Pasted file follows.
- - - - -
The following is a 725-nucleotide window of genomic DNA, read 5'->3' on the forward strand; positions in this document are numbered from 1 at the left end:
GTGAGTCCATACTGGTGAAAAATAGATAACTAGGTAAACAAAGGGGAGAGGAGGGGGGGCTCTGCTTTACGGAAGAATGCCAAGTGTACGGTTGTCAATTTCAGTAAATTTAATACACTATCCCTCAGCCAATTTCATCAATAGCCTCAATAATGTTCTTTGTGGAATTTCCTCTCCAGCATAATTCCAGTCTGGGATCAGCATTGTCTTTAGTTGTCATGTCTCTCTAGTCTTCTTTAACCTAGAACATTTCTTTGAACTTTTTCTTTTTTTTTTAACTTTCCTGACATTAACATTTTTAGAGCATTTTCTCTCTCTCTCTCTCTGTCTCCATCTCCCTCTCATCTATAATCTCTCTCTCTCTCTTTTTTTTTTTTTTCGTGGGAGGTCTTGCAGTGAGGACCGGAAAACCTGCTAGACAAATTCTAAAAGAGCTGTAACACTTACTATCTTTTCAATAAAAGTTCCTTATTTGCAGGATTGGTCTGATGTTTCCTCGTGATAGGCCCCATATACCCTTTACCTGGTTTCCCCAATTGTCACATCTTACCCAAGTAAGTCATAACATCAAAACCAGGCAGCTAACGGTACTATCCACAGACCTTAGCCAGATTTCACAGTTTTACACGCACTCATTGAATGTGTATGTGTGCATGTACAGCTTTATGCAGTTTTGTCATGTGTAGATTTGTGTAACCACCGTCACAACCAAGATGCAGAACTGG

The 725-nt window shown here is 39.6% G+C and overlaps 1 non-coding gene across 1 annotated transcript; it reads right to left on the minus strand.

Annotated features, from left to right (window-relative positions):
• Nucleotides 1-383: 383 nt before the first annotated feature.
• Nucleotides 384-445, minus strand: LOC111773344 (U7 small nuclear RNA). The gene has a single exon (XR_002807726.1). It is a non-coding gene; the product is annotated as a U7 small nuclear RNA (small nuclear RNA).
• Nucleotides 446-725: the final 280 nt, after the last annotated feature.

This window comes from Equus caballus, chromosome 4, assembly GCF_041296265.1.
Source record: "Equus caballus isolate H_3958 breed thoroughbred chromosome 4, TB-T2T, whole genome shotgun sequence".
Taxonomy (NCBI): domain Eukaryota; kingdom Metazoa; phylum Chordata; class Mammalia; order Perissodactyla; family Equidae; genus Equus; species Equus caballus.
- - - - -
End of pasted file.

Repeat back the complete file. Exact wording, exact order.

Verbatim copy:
The following is a 725-nucleotide window of genomic DNA, read 5'->3' on the forward strand; positions in this document are numbered from 1 at the left end:
GTGAGTCCATACTGGTGAAAAATAGATAACTAGGTAAACAAAGGGGAGAGGAGGGGGGGCTCTGCTTTACGGAAGAATGCCAAGTGTACGGTTGTCAATTTCAGTAAATTTAATACACTATCCCTCAGCCAATTTCATCAATAGCCTCAATAATGTTCTTTGTGGAATTTCCTCTCCAGCATAATTCCAGTCTGGGATCAGCATTGTCTTTAGTTGTCATGTCTCTCTAGTCTTCTTTAACCTAGAACATTTCTTTGAACTTTTTCTTTTTTTTTTAACTTTCCTGACATTAACATTTTTAGAGCATTTTCTCTCTCTCTCTCTCTGTCTCCATCTCCCTCTCATCTATAATCTCTCTCTCTCTCTTTTTTTTTTTTTTCGTGGGAGGTCTTGCAGTGAGGACCGGAAAACCTGCTAGACAAATTCTAAAAGAGCTGTAACACTTACTATCTTTTCAATAAAAGTTCCTTATTTGCAGGATTGGTCTGATGTTTCCTCGTGATAGGCCCCATATACCCTTTACCTGGTTTCCCCAATTGTCACATCTTACCCAAGTAAGTCATAACATCAAAACCAGGCAGCTAACGGTACTATCCACAGACCTTAGCCAGATTTCACAGTTTTACACGCACTCATTGAATGTGTATGTGTGCATGTACAGCTTTATGCAGTTTTGTCATGTGTAGATTTGTGTAACCACCGTCACAACCAAGATGCAGAACTGG

The 725-nt window shown here is 39.6% G+C and overlaps 1 non-coding gene across 1 annotated transcript; it reads right to left on the minus strand.

Annotated features, from left to right (window-relative positions):
• Nucleotides 1-383: 383 nt before the first annotated feature.
• Nucleotides 384-445, minus strand: LOC111773344 (U7 small nuclear RNA). The gene has a single exon (XR_002807726.1). It is a non-coding gene; the product is annotated as a U7 small nuclear RNA (small nuclear RNA).
• Nucleotides 446-725: the final 280 nt, after the last annotated feature.

This window comes from Equus caballus, chromosome 4, assembly GCF_041296265.1.
Source record: "Equus caballus isolate H_3958 breed thoroughbred chromosome 4, TB-T2T, whole genome shotgun sequence".
Taxonomy (NCBI): domain Eukaryota; kingdom Metazoa; phylum Chordata; class Mammalia; order Perissodactyla; family Equidae; genus Equus; species Equus caballus.